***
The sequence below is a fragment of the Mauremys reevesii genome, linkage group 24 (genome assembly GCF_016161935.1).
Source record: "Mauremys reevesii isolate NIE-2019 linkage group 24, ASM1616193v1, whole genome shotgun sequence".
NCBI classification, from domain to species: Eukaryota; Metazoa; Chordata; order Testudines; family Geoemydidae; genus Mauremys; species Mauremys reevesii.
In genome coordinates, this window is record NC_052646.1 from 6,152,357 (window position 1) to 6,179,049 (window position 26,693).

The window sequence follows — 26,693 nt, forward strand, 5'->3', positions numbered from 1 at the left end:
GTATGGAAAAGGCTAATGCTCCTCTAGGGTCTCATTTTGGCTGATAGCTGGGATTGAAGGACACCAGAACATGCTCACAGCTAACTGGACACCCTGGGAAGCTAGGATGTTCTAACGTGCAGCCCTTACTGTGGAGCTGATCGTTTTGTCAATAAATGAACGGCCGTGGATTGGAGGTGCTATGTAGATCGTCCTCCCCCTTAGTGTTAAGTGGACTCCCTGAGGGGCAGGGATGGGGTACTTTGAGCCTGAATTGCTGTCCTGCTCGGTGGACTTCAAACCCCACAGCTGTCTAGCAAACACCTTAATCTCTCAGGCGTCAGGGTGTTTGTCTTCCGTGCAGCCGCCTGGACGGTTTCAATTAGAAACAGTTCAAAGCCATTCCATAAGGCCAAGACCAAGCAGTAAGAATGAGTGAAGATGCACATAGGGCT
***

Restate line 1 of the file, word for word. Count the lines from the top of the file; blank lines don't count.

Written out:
The sequence below is a fragment of the Mauremys reevesii genome, linkage group 24 (genome assembly GCF_016161935.1).